To say the 79th Texas state Golden Gloves boxing tournament will be Jeanie Sharp’s last is a stretch of the truth.
At the conclusion of the national tournament in May, Sharp will begin a hard-earned retirement from her duties as president of the Texas Golden Gloves. But she can’t just quit the association after 36 years.
So she’ll stay around as a consultant, volunteer for a bit and return to the tournament as a spectator.
The regional tournament begins Tuesday and runs through Saturday at Watt Arena on the grounds of the Will Rogers Memorial Center. The state tournament runs the following week — Feb. 25-28.
Never miss a local story.
Sharp began her service in 1979 as an aide to former president George Kellam, the director of public relations for the Star-Telegram who oversaw the Gloves out of offices at the paper.
Though the paper remains a proud sponsor, the Gloves moved into its current offices on Henderson Street in the mid-1980s. Sharp is happy to remind visitors that Texas Golden Gloves is one of the few in the national network that owns its own gym, which once served as an airplane hangar at Greater Southwest International Airport.
In fostering the organization that began in 1936, Sharp leaves proud of her work during a period of dramatic change, including twice moving the site of the tournament and the introduction of girls into the competition.
“With all the cuts given to charity, all the sponsorships that have come and gone over the years, and we’re still doing it,” said Sharp, who will turn over the reins to new president Monica Basan. “We pay our bills, we take kids to nationals and we come home and put some money back for the year and get ready for the next year. A lot of people can’t do that.”
What won’t you miss about this job?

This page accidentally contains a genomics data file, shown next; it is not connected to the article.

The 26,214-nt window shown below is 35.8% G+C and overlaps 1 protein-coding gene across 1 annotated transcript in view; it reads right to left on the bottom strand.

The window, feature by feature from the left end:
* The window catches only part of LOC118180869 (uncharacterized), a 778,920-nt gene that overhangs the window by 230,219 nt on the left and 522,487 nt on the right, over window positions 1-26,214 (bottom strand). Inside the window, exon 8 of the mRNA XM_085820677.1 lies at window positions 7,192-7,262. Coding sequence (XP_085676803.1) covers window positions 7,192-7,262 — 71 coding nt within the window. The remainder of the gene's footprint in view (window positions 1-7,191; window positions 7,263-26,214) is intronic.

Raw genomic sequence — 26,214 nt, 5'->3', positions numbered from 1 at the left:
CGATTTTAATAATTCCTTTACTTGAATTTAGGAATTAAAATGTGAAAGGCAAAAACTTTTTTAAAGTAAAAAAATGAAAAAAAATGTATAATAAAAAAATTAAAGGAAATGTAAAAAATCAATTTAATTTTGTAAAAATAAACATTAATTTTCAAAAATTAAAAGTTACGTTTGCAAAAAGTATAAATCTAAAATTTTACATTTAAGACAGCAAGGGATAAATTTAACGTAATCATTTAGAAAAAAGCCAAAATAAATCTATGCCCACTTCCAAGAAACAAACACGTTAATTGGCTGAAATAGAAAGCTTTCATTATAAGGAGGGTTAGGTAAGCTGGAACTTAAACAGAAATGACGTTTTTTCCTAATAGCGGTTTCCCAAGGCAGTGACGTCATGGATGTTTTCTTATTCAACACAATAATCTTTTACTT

“Taxes and balancing books [laughing]. I can float around the venue every night and talk to people. The season ticket holders, some of these people have been going for as long as I’ve been alive. I’m going to miss that. In [the office], some days, I just want to pull my hair out. ... And [the boxers], sometimes I want to ring their little necks when they turn pro at 17, that kind of thing. It’s like someone is waving a dollar in their face, and it’s just not the right thing to do. It’s not there. They can’t win a national title, but we’ll turn pro?”
You also changed venues.
“Yes. Will Rogers [Coliseum] from the heyday when it was packed, then we went over to John Justin and it was still a little big for us. But Watt Arena fits us well. My volunteers have been good sports about it. They have taken the moves and made their project work.”
That’s one challenge for the Gloves moving forward, isn’t it?
“It is. How we can do that ... I don’t know. It’s another reason it’s time to retire. Maybe a younger person with new ideas and more energy will be able to accomplish the stuff I’m not getting done right now. I want to make sure Golden Gloves is left in a good place. Bank account, we’re OK. Facility ... we’re OK. But getting people in the house, that’s the big challenge right now.”
Why has spectator interest waned?
“Back in the heyday, there was not as much competition for the sports dollar. There are more things available for people to go do. Also, over the years, boxing has become, I don’t know, not a politically correct sport. My thing has always been, it’s not about boxing, it’s about getting kids off the streets and giving them something to do.”
Speak more to that, the kids.
“That’s what this is about. A lot of our kids, they don’t do school sports for one reason or another: grades, costs, just a lot of stuff — if people would just stop and think what it’s about. We have one sponsor now, Grady King, and that’s his outlook — kids. The man has been a blessing for this program, and his thinking is it helps kids. That’s all he cares about. He loves going to the fights, but he loves helping kids.”
If a parent came to you and said they want their kid to box, what would you say to encourage that decision?
First thing I’d say is make sure you get connected with a good boxing club. You’ve got to judge the man who is coaching them; some are in just for trophies. [As a coach] you’re in here, you’re going to encourage that kid so that now he stands up straight, where he was kind of slouching and hiding in the shadows, stuff like that. But anyone who gets in there one-on-one [in the ring] ... there’s a confidence that comes with that. I think that’s what parents should be looking for. Don’t be looking for a national champion or Olympian.
Fort Worth Regional Golden Gloves
7 p.m. nightly, Tuesday through Saturday
Watt Arena on the Will Rogers Complex
Tickets: $10-$25. Call 817-336-1313 or go to texasgoldengloves.com